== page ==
While only some visual art is abstraction, challenging ‘interpretation’ – or simply there to fascinate the eye – most classical music is abstract, and has to be if it is to remain free to be interpreted in any way the listener’s personality and mood pleases to adopt. It is a pity if too much direction is given to force the listener into an interpretive corner.


Posted by author: Patric
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7 thoughts on “Musical meanings

  • The same thoughts about meaning apply also to photography. Personally, I am not a fan of the comments often attached to pictures to “explain” them. It seems to me that if the picture needs explanation, then something must be missing from the image. Perhaps the context is not clear enough, or the photographer feels unable to convey it visually. If one avoids looking at the text, then different thoughts about the image are possible. The photographer’s intentions do become clear from the caption, but it leaves me somehow feeling unsatisfied, as if photography alone is inadequate.

  • Patric has got us scratching our heads again. As he has indicated the word ‘meaning’ used in different contexts can itself take on different meanings. I am always puzzled by discussions about ‘the meaning of life’ – but let us leave that to one side and confine ourself to the discussion in hand.
    Is the set of conventions known as music capable of being universally understood? Well yes and no. Bach spatters his compositions with musical versions of his surname making use of the fact that”H” in German notation stands for our”B”. (I once in a light hearted moment wrote a little piece for my A level tutor which I prefaced ” Listening to too much Wagner will give you this” -It was ‘A bad headache’ again using German notation. My grades weren’t too badly affected.) I believe that Messiaen carried this much further by assigning notes to every letter of the alphabet. ‘Morse’ code can also be brought in as the tv show of the same name made use of.
    Then there is the whole subject of ‘affects’ (for instance the dropping sevenths beloved of Elgar and used by Bach in his chorale prelude ‘Durch Adams Fall’ and the moods that various keys are supposed to engender. I know little about this but a quick search of Wikipedia shows that there was no real consensus amongst musicians. (With equal tempered instruments how can there be?) Then what about the diabolus in musica – the tritone eschewed by early composers but the basis of much of `Britten’s War Requiem – used to shattering effect. This is generally felt to give a feeling of menace.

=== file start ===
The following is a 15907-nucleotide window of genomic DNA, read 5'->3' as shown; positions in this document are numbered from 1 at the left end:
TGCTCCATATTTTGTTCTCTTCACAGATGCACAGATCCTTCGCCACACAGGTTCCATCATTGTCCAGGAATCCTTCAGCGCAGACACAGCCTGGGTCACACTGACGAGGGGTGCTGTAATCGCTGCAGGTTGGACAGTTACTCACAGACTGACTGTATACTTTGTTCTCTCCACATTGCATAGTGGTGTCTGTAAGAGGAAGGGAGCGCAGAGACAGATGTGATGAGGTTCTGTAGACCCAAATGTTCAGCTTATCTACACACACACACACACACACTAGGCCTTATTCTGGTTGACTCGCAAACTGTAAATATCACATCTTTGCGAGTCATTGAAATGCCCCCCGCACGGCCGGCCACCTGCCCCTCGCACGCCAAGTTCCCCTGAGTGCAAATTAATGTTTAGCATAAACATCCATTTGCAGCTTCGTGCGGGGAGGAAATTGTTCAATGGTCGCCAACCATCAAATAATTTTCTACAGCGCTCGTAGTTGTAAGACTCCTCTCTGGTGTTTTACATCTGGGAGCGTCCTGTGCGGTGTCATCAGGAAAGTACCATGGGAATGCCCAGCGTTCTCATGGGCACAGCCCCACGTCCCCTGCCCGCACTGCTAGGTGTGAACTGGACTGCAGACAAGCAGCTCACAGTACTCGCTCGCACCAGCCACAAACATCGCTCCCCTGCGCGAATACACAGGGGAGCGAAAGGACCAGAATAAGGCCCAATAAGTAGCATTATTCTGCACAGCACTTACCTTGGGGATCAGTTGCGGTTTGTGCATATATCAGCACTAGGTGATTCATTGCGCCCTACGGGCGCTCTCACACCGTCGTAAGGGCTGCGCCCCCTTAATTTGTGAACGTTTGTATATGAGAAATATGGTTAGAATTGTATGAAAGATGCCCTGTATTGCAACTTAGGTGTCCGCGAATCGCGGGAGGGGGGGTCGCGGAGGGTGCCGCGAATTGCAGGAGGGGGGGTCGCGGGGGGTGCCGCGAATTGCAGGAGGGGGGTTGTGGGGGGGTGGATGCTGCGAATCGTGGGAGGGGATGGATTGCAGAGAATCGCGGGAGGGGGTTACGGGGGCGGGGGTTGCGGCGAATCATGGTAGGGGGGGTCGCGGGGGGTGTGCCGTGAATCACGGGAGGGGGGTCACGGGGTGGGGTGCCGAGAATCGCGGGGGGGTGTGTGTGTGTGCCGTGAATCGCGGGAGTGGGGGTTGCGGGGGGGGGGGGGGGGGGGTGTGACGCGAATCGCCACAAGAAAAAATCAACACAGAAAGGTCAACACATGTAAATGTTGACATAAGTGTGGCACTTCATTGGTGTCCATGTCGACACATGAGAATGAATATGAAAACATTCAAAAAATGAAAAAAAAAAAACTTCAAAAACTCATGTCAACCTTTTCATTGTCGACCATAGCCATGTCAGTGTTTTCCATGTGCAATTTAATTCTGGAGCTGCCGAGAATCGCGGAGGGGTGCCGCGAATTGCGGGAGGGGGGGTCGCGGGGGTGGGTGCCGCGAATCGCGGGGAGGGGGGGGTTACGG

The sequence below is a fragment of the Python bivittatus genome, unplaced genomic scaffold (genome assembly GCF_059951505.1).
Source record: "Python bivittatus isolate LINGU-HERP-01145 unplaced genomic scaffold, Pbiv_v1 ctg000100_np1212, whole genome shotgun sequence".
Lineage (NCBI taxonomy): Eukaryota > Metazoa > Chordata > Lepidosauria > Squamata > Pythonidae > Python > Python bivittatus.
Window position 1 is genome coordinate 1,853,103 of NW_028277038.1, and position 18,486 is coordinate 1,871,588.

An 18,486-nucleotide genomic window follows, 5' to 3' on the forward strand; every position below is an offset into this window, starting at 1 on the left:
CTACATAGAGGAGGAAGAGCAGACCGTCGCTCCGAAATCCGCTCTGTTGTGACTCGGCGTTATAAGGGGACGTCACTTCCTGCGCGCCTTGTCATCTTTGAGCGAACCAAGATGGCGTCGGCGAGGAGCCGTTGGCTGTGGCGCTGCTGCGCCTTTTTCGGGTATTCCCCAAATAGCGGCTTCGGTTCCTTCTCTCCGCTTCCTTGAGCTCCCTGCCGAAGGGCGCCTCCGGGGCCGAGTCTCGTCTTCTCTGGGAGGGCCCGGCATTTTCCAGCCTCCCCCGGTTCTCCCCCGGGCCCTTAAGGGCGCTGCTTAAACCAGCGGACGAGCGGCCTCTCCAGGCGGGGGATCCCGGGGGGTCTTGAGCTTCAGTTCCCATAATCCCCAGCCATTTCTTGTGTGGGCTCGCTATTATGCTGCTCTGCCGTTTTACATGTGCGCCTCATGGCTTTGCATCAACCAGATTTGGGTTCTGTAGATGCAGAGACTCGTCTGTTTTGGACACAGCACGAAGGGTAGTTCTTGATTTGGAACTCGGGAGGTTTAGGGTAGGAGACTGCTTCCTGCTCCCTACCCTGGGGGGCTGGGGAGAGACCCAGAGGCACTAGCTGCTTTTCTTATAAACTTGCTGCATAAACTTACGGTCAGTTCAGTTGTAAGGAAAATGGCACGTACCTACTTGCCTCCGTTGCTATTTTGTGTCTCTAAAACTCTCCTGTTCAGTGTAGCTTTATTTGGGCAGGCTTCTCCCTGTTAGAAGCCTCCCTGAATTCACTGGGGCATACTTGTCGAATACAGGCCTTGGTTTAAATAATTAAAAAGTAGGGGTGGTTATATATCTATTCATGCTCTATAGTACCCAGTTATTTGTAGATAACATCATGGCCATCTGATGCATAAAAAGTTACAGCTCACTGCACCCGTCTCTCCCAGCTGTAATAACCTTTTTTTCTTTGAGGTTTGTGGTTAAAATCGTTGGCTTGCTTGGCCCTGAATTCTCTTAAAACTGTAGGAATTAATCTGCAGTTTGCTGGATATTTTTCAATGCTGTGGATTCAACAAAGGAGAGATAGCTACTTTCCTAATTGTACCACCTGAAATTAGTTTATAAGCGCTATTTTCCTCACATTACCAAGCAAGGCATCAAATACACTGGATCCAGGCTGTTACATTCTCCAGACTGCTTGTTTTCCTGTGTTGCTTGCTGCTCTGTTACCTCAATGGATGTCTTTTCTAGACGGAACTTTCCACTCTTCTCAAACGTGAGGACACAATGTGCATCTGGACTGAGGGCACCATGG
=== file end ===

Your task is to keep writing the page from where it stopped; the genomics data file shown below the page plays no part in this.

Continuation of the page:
Patric indicates that minor keys are often associated with sadness (at least in West European music) but as he says it is not always the case. An example I often quote is William Byrd’s ‘Civitas sancta tui’ which is entirely in the major key and contains the words “Jerusalem desolata est’ – “Jerusalem is laid waste” with the’ laid waste’ on a rising major scale (For those who don’t know it I do recommend it. To sing it is an enormous privilege.) This anthem is about the destruction of Jerusalem as a metaphor for Christ’s death and probably as a side swipe against the Protestants for suppressing the Catholic Church. Serious stuff. – but major key.
    As interpreters of music we do look for meaning. However so much of this is inevitably a personal feeling. I am struggling with conducting the Bach St John Passion at the moment and I spent a lot of time looking at the orchestral introduction and wondering what Bach was trying to convey. It is tempting to think that the three long held extreme dissonances (diminished seconds) that Bach uses represent the three nails of the Cross; that the the series of quavers on a pedal G in the bass convey inevitability; the quartets of semi quavers unrelenting struggle; rising phrases from bar 15 Jesus’s Ascension and triumph over death and the first three ‘Lord’s an allusion to the Trinity (I apologise to readers who may be unfamiliar with the Christian story.) But how much of this was intended by Bach and how much is just my interpretation of this wonderful piece of music? I suppose that this is the problem when looking at any great work of art.